New Year’s Eve shows are special events for most bands — even more so for those that sling totally different setlists each night and cut their songwriting with extended live improvisation. The New Year’s Day show, meanwhile, tends to be a mellower affair. Everyone’s bleary-eyed and worn out, but, somehow — always — coming back for more. But how should a band navigate that tone?
In place of a typical Jan. 1 show this year, Chicago-based prog-jam juggernauts Umphrey’s McGee decided to roll out a new documentary culled from 18 years of video footage. Fans were treated to a special evening of nostalgia amid never-before-seen perspectives on life with the band. Later that night, the band played a set of original music curated by the fans themselves and shared the stories behind those songs.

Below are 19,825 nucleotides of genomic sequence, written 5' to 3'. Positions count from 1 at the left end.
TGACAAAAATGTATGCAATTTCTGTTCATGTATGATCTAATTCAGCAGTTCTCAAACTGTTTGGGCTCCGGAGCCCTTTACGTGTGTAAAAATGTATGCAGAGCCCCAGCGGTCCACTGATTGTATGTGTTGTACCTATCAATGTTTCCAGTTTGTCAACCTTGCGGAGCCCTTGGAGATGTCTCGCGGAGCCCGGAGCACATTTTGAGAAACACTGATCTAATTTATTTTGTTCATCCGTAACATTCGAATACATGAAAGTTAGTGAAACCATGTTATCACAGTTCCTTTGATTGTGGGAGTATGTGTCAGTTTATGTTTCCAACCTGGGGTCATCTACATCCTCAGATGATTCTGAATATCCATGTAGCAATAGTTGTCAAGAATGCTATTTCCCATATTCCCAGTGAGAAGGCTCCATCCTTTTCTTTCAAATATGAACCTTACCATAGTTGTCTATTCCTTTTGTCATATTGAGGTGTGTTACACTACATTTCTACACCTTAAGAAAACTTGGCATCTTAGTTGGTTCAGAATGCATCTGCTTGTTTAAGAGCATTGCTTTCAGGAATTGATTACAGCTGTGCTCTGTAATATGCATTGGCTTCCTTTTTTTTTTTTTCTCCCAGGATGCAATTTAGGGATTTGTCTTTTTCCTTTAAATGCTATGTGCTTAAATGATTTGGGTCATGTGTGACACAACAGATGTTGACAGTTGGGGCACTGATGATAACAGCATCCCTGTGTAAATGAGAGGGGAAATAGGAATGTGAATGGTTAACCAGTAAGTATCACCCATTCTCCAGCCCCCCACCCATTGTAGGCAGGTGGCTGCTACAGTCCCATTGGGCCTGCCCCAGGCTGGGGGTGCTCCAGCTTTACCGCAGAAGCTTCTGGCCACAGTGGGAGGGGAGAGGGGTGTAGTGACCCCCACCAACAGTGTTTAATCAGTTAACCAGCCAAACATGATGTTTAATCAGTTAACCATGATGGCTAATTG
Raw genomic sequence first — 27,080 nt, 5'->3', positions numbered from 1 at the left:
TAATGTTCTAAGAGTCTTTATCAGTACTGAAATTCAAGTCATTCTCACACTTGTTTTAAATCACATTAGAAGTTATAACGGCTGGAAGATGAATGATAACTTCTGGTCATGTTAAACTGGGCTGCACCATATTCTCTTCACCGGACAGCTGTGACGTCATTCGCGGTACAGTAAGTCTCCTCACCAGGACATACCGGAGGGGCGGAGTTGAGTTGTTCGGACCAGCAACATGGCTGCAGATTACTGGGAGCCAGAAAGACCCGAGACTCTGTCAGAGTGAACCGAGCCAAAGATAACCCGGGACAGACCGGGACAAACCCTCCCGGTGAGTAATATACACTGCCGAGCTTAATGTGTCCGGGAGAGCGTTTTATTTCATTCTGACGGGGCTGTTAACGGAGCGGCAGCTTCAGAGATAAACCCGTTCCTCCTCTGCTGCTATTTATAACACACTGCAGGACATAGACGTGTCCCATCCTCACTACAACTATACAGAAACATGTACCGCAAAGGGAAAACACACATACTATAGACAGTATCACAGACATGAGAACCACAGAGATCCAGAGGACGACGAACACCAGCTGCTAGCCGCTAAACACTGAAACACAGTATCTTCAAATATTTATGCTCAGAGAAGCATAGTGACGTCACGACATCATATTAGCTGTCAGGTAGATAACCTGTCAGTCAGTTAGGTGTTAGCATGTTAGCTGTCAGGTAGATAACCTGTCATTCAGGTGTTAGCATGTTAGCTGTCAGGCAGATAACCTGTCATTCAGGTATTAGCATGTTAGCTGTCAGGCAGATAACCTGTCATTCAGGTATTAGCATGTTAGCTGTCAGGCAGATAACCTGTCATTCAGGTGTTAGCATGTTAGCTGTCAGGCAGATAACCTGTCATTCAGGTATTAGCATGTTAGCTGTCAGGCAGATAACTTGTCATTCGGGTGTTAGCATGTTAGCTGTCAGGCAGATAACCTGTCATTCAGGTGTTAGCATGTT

The “Reel to Real” event was a fresh, unique event for a band that revels in that kind of stuff. For the fans and the band members alike, it was a celebration — a rare opportunity to glance backward at a rich history of music.
“I had probably seen about eight minutes of it — of the 65 minutes total," guitarist and singer Brendan Bayliss tells Scene about the run-up to the event. "I like to think of myself as forward-thinking. We used to listen to every show when we were in a van, you know, six hours every day between shows. But the older I’ve gotten and the more we do, I’m less worried about what we’ve done and I’m more worried about what we have to do.”
Indeed. What they’ve done speaks for itself.
The band formed in late 1997 at the University of Notre Dame in South Bend, Ind., and began gigging around the area in the early part of 1998. Right off the bat — via albums like Greatest Hits Vol. III and the live recording Songs For Older Women — the guys demonstrated a penchant for extremely tight, rapid-fire song construction. (We hit the archive to dig up some old ‘98 bootlegs, which feature some absolute gems.)